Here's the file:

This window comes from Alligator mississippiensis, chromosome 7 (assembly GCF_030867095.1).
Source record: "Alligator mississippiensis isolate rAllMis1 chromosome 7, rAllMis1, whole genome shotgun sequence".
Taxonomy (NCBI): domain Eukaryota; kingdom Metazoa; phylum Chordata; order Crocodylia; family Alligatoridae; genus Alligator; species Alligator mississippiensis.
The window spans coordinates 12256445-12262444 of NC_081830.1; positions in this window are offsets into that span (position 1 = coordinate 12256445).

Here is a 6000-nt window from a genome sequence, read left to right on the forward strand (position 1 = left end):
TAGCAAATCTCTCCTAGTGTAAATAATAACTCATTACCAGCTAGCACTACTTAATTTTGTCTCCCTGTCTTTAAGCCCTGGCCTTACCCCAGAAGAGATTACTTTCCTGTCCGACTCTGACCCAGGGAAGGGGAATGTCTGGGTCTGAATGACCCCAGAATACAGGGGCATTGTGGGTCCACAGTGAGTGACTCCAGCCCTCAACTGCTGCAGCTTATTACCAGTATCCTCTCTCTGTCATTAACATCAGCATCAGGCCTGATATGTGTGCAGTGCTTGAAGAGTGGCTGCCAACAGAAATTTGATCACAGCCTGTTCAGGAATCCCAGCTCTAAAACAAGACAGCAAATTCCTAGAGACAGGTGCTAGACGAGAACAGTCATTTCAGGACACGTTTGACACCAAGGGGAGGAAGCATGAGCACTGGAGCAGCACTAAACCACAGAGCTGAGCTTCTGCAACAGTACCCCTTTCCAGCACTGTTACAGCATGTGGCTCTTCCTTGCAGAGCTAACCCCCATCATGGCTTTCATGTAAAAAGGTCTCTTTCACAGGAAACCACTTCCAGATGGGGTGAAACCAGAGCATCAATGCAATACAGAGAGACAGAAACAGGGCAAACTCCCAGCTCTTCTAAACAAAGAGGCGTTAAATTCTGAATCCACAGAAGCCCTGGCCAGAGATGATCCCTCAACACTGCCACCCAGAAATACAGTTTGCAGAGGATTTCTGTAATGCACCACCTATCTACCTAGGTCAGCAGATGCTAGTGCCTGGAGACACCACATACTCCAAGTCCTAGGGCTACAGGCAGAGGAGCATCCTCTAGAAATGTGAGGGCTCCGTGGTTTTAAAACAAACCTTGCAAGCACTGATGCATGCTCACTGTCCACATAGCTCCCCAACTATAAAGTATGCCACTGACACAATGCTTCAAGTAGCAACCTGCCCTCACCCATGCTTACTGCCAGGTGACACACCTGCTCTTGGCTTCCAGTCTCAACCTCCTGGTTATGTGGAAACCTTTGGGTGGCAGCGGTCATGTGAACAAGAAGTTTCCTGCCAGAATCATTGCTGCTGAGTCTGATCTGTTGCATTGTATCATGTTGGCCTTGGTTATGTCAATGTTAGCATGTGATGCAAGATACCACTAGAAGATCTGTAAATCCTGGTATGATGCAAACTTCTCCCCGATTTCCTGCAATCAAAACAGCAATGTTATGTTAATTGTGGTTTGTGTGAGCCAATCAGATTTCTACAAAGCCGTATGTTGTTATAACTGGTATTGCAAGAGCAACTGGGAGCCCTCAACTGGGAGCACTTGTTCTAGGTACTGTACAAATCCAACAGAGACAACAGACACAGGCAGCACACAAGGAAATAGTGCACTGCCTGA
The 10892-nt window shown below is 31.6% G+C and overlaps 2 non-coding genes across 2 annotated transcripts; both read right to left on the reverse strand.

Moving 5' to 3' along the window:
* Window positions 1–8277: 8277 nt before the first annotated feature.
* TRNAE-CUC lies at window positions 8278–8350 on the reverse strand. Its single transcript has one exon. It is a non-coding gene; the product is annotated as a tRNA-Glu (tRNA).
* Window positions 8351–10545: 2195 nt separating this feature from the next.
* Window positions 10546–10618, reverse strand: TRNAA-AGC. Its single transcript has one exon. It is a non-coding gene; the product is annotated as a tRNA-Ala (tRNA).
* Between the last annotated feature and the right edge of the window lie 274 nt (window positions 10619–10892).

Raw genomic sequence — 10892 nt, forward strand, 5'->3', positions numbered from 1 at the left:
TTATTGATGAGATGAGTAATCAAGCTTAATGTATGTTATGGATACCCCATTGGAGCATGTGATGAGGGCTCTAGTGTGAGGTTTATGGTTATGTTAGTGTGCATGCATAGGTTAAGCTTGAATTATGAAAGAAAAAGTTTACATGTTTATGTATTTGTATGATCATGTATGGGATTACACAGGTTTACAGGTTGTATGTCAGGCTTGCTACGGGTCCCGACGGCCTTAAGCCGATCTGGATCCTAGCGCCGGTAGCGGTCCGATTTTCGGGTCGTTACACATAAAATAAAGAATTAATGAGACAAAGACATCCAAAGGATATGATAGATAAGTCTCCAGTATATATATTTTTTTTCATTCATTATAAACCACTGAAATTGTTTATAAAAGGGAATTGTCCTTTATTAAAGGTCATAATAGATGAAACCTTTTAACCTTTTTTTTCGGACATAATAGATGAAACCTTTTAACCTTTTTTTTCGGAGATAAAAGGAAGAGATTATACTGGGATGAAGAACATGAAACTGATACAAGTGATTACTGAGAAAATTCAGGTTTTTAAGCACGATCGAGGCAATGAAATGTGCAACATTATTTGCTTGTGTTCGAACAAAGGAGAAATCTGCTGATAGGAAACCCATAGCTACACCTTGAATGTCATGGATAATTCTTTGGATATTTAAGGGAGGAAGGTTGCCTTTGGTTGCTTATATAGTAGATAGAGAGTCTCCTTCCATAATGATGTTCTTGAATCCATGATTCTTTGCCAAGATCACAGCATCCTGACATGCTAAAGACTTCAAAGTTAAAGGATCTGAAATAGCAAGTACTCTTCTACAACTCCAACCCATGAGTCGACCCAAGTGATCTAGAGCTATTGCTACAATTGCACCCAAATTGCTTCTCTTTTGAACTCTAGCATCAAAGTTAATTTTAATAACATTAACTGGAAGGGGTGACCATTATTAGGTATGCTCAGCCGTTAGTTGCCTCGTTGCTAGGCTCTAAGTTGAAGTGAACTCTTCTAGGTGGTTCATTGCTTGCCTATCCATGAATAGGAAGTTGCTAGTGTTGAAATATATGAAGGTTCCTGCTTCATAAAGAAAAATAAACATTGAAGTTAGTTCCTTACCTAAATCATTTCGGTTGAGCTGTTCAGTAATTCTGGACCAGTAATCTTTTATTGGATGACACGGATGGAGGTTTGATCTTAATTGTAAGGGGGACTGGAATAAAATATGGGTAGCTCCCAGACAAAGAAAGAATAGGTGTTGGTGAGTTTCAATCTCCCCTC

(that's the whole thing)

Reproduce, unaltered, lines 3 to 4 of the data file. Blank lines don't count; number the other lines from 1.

Taxonomy (NCBI): domain Eukaryota; kingdom Metazoa; phylum Chordata; order Crocodylia; family Alligatoridae; genus Alligator; species Alligator mississippiensis.
The window spans coordinates 12256445-12262444 of NC_081830.1; positions in this window are offsets into that span (position 1 = coordinate 12256445).